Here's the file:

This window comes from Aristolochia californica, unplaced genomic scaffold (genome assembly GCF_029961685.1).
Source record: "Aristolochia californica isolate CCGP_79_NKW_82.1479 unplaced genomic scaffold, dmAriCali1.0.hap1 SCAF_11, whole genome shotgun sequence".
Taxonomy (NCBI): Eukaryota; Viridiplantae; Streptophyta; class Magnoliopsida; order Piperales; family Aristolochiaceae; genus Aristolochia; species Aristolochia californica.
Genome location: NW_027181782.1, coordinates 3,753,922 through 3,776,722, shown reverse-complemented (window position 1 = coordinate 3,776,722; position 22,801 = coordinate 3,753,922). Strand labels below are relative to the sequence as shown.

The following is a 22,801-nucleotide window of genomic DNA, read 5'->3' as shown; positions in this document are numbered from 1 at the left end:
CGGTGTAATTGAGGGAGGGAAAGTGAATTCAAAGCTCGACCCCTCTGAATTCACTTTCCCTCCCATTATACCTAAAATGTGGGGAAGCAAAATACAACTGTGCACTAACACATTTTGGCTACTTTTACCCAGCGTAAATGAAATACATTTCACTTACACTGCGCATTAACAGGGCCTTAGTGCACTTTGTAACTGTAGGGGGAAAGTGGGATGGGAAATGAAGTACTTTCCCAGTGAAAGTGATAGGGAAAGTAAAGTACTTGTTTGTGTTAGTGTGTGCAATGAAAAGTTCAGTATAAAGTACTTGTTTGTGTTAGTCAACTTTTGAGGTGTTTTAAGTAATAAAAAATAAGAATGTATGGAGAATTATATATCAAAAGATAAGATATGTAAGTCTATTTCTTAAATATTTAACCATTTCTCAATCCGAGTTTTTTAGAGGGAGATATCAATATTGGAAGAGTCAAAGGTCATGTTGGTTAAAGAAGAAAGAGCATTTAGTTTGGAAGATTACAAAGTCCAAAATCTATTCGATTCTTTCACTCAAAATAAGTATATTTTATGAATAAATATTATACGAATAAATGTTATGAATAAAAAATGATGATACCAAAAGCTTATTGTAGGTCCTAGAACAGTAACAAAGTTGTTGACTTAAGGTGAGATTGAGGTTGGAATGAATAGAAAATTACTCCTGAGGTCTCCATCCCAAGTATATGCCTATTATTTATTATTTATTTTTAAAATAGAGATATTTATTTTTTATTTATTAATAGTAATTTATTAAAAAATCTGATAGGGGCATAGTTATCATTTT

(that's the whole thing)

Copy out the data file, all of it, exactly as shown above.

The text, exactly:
This window comes from Aristolochia californica, unplaced genomic scaffold (genome assembly GCF_029961685.1).
Source record: "Aristolochia californica isolate CCGP_79_NKW_82.1479 unplaced genomic scaffold, dmAriCali1.0.hap1 SCAF_11, whole genome shotgun sequence".
Taxonomy (NCBI): Eukaryota; Viridiplantae; Streptophyta; class Magnoliopsida; order Piperales; family Aristolochiaceae; genus Aristolochia; species Aristolochia californica.
Genome location: NW_027181782.1, coordinates 3,753,922 through 3,776,722, shown reverse-complemented (window position 1 = coordinate 3,776,722; position 22,801 = coordinate 3,753,922). Strand labels below are relative to the sequence as shown.

The following is a 22,801-nucleotide window of genomic DNA, read 5'->3' as shown; positions in this document are numbered from 1 at the left end:
CGGTGTAATTGAGGGAGGGAAAGTGAATTCAAAGCTCGACCCCTCTGAATTCACTTTCCCTCCCATTATACCTAAAATGTGGGGAAGCAAAATACAACTGTGCACTAACACATTTTGGCTACTTTTACCCAGCGTAAATGAAATACATTTCACTTACACTGCGCATTAACAGGGCCTTAGTGCACTTTGTAACTGTAGGGGGAAAGTGGGATGGGAAATGAAGTACTTTCCCAGTGAAAGTGATAGGGAAAGTAAAGTACTTGTTTGTGTTAGTGTGTGCAATGAAAAGTTCAGTATAAAGTACTTGTTTGTGTTAGTCAACTTTTGAGGTGTTTTAAGTAATAAAAAATAAGAATGTATGGAGAATTATATATCAAAAGATAAGATATGTAAGTCTATTTCTTAAATATTTAACCATTTCTCAATCCGAGTTTTTTAGAGGGAGATATCAATATTGGAAGAGTCAAAGGTCATGTTGGTTAAAGAAGAAAGAGCATTTAGTTTGGAAGATTACAAAGTCCAAAATCTATTCGATTCTTTCACTCAAAATAAGTATATTTTATGAATAAATATTATACGAATAAATGTTATGAATAAAAAATGATGATACCAAAAGCTTATTGTAGGTCCTAGAACAGTAACAAAGTTGTTGACTTAAGGTGAGATTGAGGTTGGAATGAATAGAAAATTACTCCTGAGGTCTCCATCCCAAGTATATGCCTATTATTTATTATTTATTTTTAAAATAGAGATATTTATTTTTTATTTATTAATAGTAATTTATTAAAAAATCTGATAGGGGCATAGTTATCATTTT